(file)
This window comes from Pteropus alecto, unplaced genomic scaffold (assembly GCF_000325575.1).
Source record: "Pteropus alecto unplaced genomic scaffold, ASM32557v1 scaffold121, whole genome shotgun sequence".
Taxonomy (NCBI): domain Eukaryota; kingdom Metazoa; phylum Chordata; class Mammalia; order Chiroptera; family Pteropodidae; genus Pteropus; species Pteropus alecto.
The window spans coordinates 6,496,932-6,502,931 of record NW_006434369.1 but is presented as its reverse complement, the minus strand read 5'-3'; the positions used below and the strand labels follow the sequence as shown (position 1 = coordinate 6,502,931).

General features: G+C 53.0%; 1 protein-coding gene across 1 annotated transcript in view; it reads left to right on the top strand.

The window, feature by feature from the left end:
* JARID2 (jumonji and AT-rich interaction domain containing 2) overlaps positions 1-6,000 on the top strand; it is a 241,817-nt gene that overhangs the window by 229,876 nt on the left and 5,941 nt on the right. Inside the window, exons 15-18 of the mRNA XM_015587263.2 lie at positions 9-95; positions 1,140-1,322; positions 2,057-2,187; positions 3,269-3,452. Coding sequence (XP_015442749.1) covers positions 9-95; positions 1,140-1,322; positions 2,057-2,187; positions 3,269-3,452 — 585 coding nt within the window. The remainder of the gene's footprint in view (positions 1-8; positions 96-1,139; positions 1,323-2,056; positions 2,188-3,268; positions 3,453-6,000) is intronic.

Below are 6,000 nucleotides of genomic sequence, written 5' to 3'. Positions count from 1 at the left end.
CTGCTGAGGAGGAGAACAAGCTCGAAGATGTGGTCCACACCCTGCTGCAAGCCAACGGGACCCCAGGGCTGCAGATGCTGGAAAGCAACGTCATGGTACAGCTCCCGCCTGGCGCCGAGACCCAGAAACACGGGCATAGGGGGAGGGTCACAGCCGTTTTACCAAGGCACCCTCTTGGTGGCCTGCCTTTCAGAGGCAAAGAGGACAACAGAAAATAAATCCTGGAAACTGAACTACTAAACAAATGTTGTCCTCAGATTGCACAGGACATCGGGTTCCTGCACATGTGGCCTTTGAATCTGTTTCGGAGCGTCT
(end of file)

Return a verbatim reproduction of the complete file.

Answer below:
This window comes from Pteropus alecto, unplaced genomic scaffold (assembly GCF_000325575.1).
Source record: "Pteropus alecto unplaced genomic scaffold, ASM32557v1 scaffold121, whole genome shotgun sequence".
Taxonomy (NCBI): domain Eukaryota; kingdom Metazoa; phylum Chordata; class Mammalia; order Chiroptera; family Pteropodidae; genus Pteropus; species Pteropus alecto.
The window spans coordinates 6,496,932-6,502,931 of record NW_006434369.1 but is presented as its reverse complement, the minus strand read 5'-3'; the positions used below and the strand labels follow the sequence as shown (position 1 = coordinate 6,502,931).

General features: G+C 53.0%; 1 protein-coding gene across 1 annotated transcript in view; it reads left to right on the top strand.

The window, feature by feature from the left end:
* JARID2 (jumonji and AT-rich interaction domain containing 2) overlaps positions 1-6,000 on the top strand; it is a 241,817-nt gene that overhangs the window by 229,876 nt on the left and 5,941 nt on the right. Inside the window, exons 15-18 of the mRNA XM_015587263.2 lie at positions 9-95; positions 1,140-1,322; positions 2,057-2,187; positions 3,269-3,452. Coding sequence (XP_015442749.1) covers positions 9-95; positions 1,140-1,322; positions 2,057-2,187; positions 3,269-3,452 — 585 coding nt within the window. The remainder of the gene's footprint in view (positions 1-8; positions 96-1,139; positions 1,323-2,056; positions 2,188-3,268; positions 3,453-6,000) is intronic.

Below are 6,000 nucleotides of genomic sequence, written 5' to 3'. Positions count from 1 at the left end.
CTGCTGAGGAGGAGAACAAGCTCGAAGATGTGGTCCACACCCTGCTGCAAGCCAACGGGACCCCAGGGCTGCAGATGCTGGAAAGCAACGTCATGGTACAGCTCCCGCCTGGCGCCGAGACCCAGAAACACGGGCATAGGGGGAGGGTCACAGCCGTTTTACCAAGGCACCCTCTTGGTGGCCTGCCTTTCAGAGGCAAAGAGGACAACAGAAAATAAATCCTGGAAACTGAACTACTAAACAAATGTTGTCCTCAGATTGCACAGGACATCGGGTTCCTGCACATGTGGCCTTTGAATCTGTTTCGGAGCGTCT